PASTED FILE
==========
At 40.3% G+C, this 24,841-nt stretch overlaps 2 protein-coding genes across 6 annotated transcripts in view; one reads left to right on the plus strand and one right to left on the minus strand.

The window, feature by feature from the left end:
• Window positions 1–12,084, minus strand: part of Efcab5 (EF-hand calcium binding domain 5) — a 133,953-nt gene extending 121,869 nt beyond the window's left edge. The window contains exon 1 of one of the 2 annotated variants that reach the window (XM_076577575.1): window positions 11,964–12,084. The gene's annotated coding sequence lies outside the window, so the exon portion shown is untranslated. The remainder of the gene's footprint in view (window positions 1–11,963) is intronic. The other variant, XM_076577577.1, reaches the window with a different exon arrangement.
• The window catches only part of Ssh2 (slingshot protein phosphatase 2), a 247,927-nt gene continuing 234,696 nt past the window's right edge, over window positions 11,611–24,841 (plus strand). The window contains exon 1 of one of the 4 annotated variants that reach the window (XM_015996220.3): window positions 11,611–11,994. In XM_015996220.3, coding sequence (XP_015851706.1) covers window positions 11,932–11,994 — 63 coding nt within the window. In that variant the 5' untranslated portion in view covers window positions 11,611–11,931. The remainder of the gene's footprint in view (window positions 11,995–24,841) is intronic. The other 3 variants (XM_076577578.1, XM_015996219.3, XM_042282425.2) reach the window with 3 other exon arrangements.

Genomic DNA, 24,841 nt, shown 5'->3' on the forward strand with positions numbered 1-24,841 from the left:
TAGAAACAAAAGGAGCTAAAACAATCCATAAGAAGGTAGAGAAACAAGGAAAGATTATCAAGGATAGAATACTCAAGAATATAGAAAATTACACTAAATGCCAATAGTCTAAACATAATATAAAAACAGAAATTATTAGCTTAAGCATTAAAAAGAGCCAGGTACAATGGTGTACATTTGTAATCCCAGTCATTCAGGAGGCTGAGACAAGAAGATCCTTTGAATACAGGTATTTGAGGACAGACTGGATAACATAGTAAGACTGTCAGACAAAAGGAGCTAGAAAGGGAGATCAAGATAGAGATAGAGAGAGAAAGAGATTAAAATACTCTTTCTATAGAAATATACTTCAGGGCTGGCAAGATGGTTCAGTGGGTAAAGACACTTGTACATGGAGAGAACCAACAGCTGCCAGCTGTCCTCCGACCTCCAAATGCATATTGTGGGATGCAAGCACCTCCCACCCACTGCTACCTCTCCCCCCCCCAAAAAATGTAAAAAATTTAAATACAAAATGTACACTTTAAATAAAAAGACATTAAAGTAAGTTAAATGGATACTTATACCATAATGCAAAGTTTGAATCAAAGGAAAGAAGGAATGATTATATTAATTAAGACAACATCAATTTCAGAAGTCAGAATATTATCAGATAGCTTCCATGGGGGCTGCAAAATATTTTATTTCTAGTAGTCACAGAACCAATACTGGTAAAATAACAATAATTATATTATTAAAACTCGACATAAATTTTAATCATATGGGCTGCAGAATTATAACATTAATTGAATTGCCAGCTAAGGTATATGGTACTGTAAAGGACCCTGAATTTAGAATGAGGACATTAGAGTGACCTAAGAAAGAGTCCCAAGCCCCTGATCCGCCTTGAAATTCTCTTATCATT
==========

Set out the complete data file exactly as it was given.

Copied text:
At 40.3% G+C, this 24,841-nt stretch overlaps 2 protein-coding genes across 6 annotated transcripts in view; one reads left to right on the plus strand and one right to left on the minus strand.

The window, feature by feature from the left end:
• Window positions 1–12,084, minus strand: part of Efcab5 (EF-hand calcium binding domain 5) — a 133,953-nt gene extending 121,869 nt beyond the window's left edge. The window contains exon 1 of one of the 2 annotated variants that reach the window (XM_076577575.1): window positions 11,964–12,084. The gene's annotated coding sequence lies outside the window, so the exon portion shown is untranslated. The remainder of the gene's footprint in view (window positions 1–11,963) is intronic. The other variant, XM_076577577.1, reaches the window with a different exon arrangement.
• The window catches only part of Ssh2 (slingshot protein phosphatase 2), a 247,927-nt gene continuing 234,696 nt past the window's right edge, over window positions 11,611–24,841 (plus strand). The window contains exon 1 of one of the 4 annotated variants that reach the window (XM_015996220.3): window positions 11,611–11,994. In XM_015996220.3, coding sequence (XP_015851706.1) covers window positions 11,932–11,994 — 63 coding nt within the window. In that variant the 5' untranslated portion in view covers window positions 11,611–11,931. The remainder of the gene's footprint in view (window positions 11,995–24,841) is intronic. The other 3 variants (XM_076577578.1, XM_015996219.3, XM_042282425.2) reach the window with 3 other exon arrangements.

Genomic DNA, 24,841 nt, shown 5'->3' on the forward strand with positions numbered 1-24,841 from the left:
TAGAAACAAAAGGAGCTAAAACAATCCATAAGAAGGTAGAGAAACAAGGAAAGATTATCAAGGATAGAATACTCAAGAATATAGAAAATTACACTAAATGCCAATAGTCTAAACATAATATAAAAACAGAAATTATTAGCTTAAGCATTAAAAAGAGCCAGGTACAATGGTGTACATTTGTAATCCCAGTCATTCAGGAGGCTGAGACAAGAAGATCCTTTGAATACAGGTATTTGAGGACAGACTGGATAACATAGTAAGACTGTCAGACAAAAGGAGCTAGAAAGGGAGATCAAGATAGAGATAGAGAGAGAAAGAGATTAAAATACTCTTTCTATAGAAATATACTTCAGGGCTGGCAAGATGGTTCAGTGGGTAAAGACACTTGTACATGGAGAGAACCAACAGCTGCCAGCTGTCCTCCGACCTCCAAATGCATATTGTGGGATGCAAGCACCTCCCACCCACTGCTACCTCTCCCCCCCCCAAAAAATGTAAAAAATTTAAATACAAAATGTACACTTTAAATAAAAAGACATTAAAGTAAGTTAAATGGATACTTATACCATAATGCAAAGTTTGAATCAAAGGAAAGAAGGAATGATTATATTAATTAAGACAACATCAATTTCAGAAGTCAGAATATTATCAGATAGCTTCCATGGGGGCTGCAAAATATTTTATTTCTAGTAGTCACAGAACCAATACTGGTAAAATAACAATAATTATATTATTAAAACTCGACATAAATTTTAATCATATGGGCTGCAGAATTATAACATTAATTGAATTGCCAGCTAAGGTATATGGTACTGTAAAGGACCCTGAATTTAGAATGAGGACATTAGAGTGACCTAAGAAAGAGTCCCAAGCCCCTGATCCGCCTTGAAATTCTCTTATCATT